Thread: Zen buddhists and money etc
12-19-2005, 08:18 #1
Zen buddhists and money etc
Is someone studying Japanese Zen Buddhism a "monk"?
can someone explain how the whole rank thing works if there is one. (I dont know anything about this) Also how does a "monk" consider wealth ?
E.g can a Japanese Zen Buddhist practitioner (monk or not) be rich ? let alone have much if any money ? Also how do they feel about hunting animals and looking after themselves. Just a few questions thanks to any1 with help.
12-20-2005, 21:37 #2
In order to be a monk, one must live in a monestary.
Just studying zen does not make a person a monk... no more than studying christianity makes one a friar.
Most students of zen, in the western world at least, are "lay practioners", who most likely have taken the "3 jewels" and may or may not have taken the first 5 precepts.
For the rest of your questions, consider some of the precepts nearly all ordained practioners of buddhism take:
the very first is "I undertake the precept to refrain from destroying living creatures." so that should answer your question about hunting.
Another precept (for more dedicated practioners) is "I undertake the precept to refrain from accepting gold and silver." Which should answer your question about getting rich.
However, the precepts are not "commandments", they are more like presonal commitments. No angry god will smite thee for breaking the precepts.... however breaking the precepts will probably make it far more difficult for you to practice buddhism "properly".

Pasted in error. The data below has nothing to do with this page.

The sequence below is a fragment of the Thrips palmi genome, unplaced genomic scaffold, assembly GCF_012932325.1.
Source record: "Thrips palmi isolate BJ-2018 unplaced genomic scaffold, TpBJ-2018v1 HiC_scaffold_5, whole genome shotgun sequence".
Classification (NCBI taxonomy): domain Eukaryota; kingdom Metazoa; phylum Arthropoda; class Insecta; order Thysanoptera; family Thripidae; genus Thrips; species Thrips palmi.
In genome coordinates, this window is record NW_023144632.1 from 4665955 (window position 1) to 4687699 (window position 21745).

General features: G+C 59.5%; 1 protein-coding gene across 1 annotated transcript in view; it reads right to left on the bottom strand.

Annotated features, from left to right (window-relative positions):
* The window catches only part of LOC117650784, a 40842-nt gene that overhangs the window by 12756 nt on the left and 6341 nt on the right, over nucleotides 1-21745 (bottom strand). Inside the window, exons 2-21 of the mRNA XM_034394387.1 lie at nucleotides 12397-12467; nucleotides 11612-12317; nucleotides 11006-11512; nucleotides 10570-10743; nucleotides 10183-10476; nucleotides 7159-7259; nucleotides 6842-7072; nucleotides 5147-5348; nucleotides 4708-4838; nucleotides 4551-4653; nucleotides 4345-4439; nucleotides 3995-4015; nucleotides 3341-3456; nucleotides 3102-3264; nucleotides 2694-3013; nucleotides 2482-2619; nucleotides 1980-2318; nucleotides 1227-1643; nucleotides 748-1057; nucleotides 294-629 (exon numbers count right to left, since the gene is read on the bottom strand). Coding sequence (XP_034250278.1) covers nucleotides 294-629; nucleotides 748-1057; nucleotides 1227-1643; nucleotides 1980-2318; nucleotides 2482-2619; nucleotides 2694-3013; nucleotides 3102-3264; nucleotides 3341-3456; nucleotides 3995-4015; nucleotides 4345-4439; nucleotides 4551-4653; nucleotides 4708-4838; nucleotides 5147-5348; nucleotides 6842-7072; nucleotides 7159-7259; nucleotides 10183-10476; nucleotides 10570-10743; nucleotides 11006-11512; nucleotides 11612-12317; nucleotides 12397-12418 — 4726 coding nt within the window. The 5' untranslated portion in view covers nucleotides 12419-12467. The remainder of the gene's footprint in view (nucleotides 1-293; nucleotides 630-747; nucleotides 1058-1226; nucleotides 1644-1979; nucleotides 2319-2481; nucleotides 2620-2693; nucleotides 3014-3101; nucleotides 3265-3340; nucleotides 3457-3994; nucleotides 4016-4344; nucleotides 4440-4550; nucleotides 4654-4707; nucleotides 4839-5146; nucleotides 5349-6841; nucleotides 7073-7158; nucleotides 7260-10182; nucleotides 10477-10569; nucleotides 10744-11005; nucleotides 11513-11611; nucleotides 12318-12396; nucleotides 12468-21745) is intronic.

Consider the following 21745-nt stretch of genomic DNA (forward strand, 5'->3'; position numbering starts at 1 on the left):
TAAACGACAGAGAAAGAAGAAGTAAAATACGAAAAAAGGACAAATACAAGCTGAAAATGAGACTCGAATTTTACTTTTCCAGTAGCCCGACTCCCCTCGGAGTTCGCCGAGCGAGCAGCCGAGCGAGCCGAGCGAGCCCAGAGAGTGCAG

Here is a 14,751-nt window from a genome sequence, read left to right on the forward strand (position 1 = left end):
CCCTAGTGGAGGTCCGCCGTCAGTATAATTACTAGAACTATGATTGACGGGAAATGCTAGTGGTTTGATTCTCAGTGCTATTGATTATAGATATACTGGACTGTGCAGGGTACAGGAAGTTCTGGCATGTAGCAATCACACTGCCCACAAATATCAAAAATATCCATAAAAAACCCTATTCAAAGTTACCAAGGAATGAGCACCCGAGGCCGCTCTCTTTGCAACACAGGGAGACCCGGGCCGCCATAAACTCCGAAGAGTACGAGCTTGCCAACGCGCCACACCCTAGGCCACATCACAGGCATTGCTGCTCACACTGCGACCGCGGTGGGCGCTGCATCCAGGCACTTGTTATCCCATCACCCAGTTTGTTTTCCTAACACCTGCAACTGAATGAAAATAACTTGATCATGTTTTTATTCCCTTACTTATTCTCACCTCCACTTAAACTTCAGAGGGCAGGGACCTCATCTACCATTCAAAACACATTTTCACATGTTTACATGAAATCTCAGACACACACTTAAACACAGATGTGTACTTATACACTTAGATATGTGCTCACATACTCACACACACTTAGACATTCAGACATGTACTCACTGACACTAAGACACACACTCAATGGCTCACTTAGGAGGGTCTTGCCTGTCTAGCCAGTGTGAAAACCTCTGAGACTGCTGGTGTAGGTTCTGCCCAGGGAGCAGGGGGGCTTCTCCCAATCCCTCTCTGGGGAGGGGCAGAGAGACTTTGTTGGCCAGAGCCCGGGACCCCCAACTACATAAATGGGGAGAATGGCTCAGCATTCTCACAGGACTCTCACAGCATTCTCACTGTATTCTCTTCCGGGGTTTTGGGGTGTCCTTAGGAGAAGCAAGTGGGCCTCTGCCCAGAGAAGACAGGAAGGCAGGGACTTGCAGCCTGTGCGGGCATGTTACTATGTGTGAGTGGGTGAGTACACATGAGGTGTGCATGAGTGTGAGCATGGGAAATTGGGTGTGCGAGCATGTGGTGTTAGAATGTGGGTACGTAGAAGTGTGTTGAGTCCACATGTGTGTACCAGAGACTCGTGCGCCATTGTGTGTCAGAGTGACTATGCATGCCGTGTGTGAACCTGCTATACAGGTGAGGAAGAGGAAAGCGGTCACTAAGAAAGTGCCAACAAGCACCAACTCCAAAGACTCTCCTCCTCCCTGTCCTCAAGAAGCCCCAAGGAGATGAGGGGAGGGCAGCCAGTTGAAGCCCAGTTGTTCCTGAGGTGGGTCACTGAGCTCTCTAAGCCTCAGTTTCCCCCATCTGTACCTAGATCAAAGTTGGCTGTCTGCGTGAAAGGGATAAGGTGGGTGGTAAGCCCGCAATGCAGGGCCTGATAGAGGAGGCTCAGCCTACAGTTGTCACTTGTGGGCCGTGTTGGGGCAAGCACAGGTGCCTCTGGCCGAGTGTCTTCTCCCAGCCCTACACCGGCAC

For example, its very hard to act with loving-kindness (though not impossible) by killing. Its very hard to practice simplicity and contentment (though not impossible) by striving for the aquisition of (impermanent) wealth.
12-21-2005, 00:08 #3
Good research on the precepts, there, Joe. However, I might add that with Zen, especially with Zen, actually, sometimes the rules get a little bent out of shape.
For example, technically, you're supposed to be a vegetarian in Buddhism (to which I point to Joe's first precept), but many lay practitioners are not. In fact, many monks will eat meat if they are offered it, so there's one case.
There is also a prohibition on alcohol, although this is almost without exception broken from time to time. Plenty of stories of monks and I would say most lay practitioners do not keep that one.
As far as money goes, I do know that there are a lot of zen masters who make a killing in Japan (something which has been a problem in Japan for a while) and drive Lexus' and all that other stuff.
A lot of the reason for this particular character of zen is how specifically zen treats the establishment and subsequent honoring of rules. Not that they don't . . . it's just different. But what Joe says, that being the rules are there not because those commitments are the only thing allowing the possibility of enlightenment, but rather because it's generally difficult for many people to . . . realize enlightenment, by pursuing said hindrances. For some people, it's not, so they don't follow said precepts.
Like I said, for zen, it's very complicated, but that's my two cents piggybacking on Joe's ten.Ryan Layman
12-21-2005, 00:22 #4
Well Ryan, I once heard it said "A zen man should be able to eat dog s**t and drink gasoline"........... Yes, those Zen boys do tend to do things their own way dont they?
12-21-2005, 10:09 #5
tell me more please..